MeatKills3So, with such small differences in hazard ratio, this article is mostly just worthless. It doesn’t tell us much about anything, so why so much ‘spin’ in the media and from the authors? Well, millions of dollars and thousands of man hours were put into this study. If you put out an intellectually honest conclusion – “This study shows that there’s really not much difference to eating meat and vegetable protein”. I can hardly think of a blander headline. No news articles. Nobody cares.

So, with a little razz-ma-razz, you can instead generate a sexy headline like ‘Meat KILLS’, why not? As an author, you generate increased prominence in the academic field.

Is there some truth to the statement that meat kills?

But let’s see if we can actually get something useful from this. When looking at the raw data, you can see that one data point really stands out, and it certainly is not meat versus vegetable protein. The data point that really drives the results is the processed meats. There seems to be a huge disadvantage to eating processed meat. Does that make sense? Sure.

MeatKills1Let’s consider fresh meat and bologna. How are processed meats made? Well, you take the worst cuts of meat imaginable, grind it up so that you can’t recognize all the parts that went into it and then shove in lots of sugar, chemicals and lots of seasonings, including MSG and other stuff to cover all the flavours. Then you shape it into something that looks vaguely like meat (sausages, sliced meats), package it nicely and then advertise it. If you knew how they made hot dogs, you wouldn’t eat it.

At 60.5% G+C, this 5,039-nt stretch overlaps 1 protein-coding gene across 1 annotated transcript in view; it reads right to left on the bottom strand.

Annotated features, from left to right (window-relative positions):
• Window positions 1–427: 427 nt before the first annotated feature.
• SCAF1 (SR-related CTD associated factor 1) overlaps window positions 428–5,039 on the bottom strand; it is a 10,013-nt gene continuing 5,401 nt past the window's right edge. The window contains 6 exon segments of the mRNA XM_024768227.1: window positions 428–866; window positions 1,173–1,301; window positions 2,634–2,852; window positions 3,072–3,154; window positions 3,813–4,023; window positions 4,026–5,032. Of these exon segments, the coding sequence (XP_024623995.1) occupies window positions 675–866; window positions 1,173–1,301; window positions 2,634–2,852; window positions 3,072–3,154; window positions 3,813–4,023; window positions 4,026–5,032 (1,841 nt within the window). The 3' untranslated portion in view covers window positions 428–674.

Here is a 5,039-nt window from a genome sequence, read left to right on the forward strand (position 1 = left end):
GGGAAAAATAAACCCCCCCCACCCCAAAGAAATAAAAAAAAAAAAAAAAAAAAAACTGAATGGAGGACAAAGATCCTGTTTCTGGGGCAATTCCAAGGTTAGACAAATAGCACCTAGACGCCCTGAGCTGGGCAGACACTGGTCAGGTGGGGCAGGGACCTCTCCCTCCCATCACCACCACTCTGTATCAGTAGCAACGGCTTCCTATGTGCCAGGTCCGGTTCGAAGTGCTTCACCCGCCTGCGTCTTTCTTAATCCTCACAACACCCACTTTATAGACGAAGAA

So, in this bologna pictured above, which looks appetizingly like sliced turkey or chicken, it actually contains corn syrup, sodium lactate, sodium phosphates, autolyzed yeast, sodium dictate, sodium erythorbate (made from sugar), sodium nitrite, dextrose extractives, potassium phosphate, sugar, and potassium chloride. But here’s the secret. Corn syrup is sugar. dextrose extractives is sugar, sugar is sugar – this ingredient shows up 3 times in the list. Autolyzed yeast is MSG. It’s all sugar and MSG to make things taste good.

Does it seem reasonable to lump this meat concoction together with grass-fed fresh beef? Hardly. This brings us back to one of the key messages of LCHF. Eat real food. Don’t eat processed carbohydrates. But also just as important, don’t eat processed meat or oil either.

So here’s the real lesson from this study.

  • Meat and vegetable proteins are similar in terms of health.
  • Don’t eat processed foods. Eat real food. Preferably fresh.
  • Beware of overhyped ‘studies’ in the media. The headline usually has little to do with reality.


Jason Fung

 

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3 comments

  1. Andrew
    Dr Jason, you make my heart sing. Your no bullshit approach to talking about food, fasting and low carbs is so refreshing. Thank you.
  2. sharintj
    Is monosodium glutamate in my sausage msg, and should we avoid it?
    Reply: #3
  3. Kristin Parker Team Diet Doctor

    Is monosodium glutamate in my sausage msg, and should we avoid it?

    Many people experience negative side effects from MSG and do choose to avoid it when possible.